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870. Climate and Productions. The climate of the isles in the Pacific, is remarkably mild or temperate; the east or trade winds are regular, and hurricanes and violent tempests are not known. The isles produce yams, plantain, sugar-cane, and bread fruit in abundance. These, with fish, constitute almost the only subsistence of the natives. The animals are few ; the quadrupeds are only hogs, dogs and rats; the birds are white pigeons and plovers, owls, and a sort of raven. On Owyhee, one of the Sandwich isles, capt. Cook was killed by the natives in Feb. 1779; but his death was owing to a sudden impulse of unmerited resentment, and not to the natural ferociousness of the people.

871. Societi, Isles. Otaheite. A cluster of isles in the Pacific, is called the Society Isles, in honor of the Royal Society in England. The number is sixty or seventy; the principal of which, Otaheite, is about 120 miles in circumference, in the 18th degree of south latitude. It consists of two peninsulas, connected by a neck of land, surrounded by a reef of coral rocks. The land rises from the shore into hills and mountains, and is very fertile, being covered with trees and plants. The chief animals are bogs, dogs and poultry, with some wild fowls. Cattle, horses, sheep, goats, and ducks have been introduced by Europeans. The plants of all the tropical isles of the Pacific are nearly the same, yams, bananas, plantain, cocoa, sweet potatoes and the bread fruit.

872. Inhabitants. The inhabitants of Otaheite are estimated at 16000, who are remarkable for the simplicity of their minds, their good nature, affability, sincerity and benevolence. Their color is olive, and their stature exceeds the middle size. The females have fine black eyes, with white even teeth, and handsome limbs,with long black hair perfumed and ornamented with flowers. The dress and food of the inhabitants are nearly the same as in the Sandwich isłcs. They have one supreme Deity, and many inferior ones; each family has its Tee, or guardial, spirit, which is worshipped at the Morai, or burying Place. These benevolent children of undisguised na“re admit the immortality of the soul, but not a state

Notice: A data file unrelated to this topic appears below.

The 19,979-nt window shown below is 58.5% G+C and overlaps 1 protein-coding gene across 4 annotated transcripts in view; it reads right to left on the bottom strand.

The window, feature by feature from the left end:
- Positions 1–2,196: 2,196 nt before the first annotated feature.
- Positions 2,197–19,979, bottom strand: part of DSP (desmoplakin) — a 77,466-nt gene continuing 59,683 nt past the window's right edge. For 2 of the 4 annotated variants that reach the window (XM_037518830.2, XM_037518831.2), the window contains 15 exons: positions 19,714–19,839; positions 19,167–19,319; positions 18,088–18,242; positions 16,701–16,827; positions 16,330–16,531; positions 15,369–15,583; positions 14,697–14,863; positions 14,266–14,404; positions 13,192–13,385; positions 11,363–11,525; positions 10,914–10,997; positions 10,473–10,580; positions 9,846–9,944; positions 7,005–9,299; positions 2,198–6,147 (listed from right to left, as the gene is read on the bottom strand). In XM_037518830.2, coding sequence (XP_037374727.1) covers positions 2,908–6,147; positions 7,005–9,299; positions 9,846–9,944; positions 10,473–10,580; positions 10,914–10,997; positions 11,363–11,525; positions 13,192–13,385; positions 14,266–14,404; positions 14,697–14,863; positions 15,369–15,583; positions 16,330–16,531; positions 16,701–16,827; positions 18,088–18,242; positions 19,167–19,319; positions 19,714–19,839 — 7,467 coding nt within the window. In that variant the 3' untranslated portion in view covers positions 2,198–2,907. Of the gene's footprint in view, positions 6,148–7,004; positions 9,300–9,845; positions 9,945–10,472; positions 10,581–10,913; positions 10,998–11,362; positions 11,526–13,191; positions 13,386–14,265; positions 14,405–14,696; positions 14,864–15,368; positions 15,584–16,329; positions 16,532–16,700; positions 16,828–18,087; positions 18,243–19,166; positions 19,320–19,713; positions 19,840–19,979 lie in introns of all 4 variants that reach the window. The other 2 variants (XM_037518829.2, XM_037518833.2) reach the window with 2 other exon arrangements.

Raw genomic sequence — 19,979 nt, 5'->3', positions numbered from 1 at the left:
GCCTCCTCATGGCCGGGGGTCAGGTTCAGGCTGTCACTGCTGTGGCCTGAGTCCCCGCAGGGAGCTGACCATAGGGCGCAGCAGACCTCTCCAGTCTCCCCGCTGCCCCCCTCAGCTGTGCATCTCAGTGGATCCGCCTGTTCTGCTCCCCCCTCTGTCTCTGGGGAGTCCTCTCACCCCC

of future punishment. Their priests are numerous, and human victims are commonly criminals. Their happiness is often disturbed by wars between different isles or tribes. Their battles are fought on the water in long canoes, fitted with out-riggers or cross-pieces, to prevent them from oversetting, two of which are often fastened together. Their language is remarkably soft and melodious, and attempts are making to christianize them. 873. The Marquesas. The Marquesas, a groop of isles north east of Otaheite, in the 8th and 9th degrees of south latitude, were discovered by Mendana, a Spaniard, and named after Mendoza, a governor of Peru, Marquis of Caniente. The climate, productions and animals are nearly the same as those of the Society isles. But the inhabitants are described as far superior to the natives of other isles, in symmetry of shape and regularity of features. Their complexion is olive, but rather fairer than that of the natives of the Sandwich isles; but the practice of tatooing the body, which blackens the skin by numerous punctures, is universal. Their garments are simple, and made of the bark or fibers of plants. They have idols of wood, and are governed by a chief who has little power, and by their customs which are regarded as laws. 874. Friendly Isles. . The Friendly isles are a groop near the 20th degree of south latitude, which, in climate and productions, resemble those last described. But the inhabitants are represented as more grave and regular in their deportment, and distinguished for their industry and ingenuity. The principal isle, discovered by the Dutch navigator, Tasman, in 1643, is called Tongataboo, which exhibits a surprizing state of cultivation. The land is divided into fields, inclosed with reed fences of 6 feet high, and intersected with innumerable roads. The Fejee isles to the north west, are subject to Tongataboo. Still further north, are the Navigators, inhabited by a stout race of men, but ferocious, living in the midst of natural productions of the richest luxuriance. Innumerable other islands appear in the vast Patific Ocean, too numerous and too nearly resembling each other in every important feature, to require description.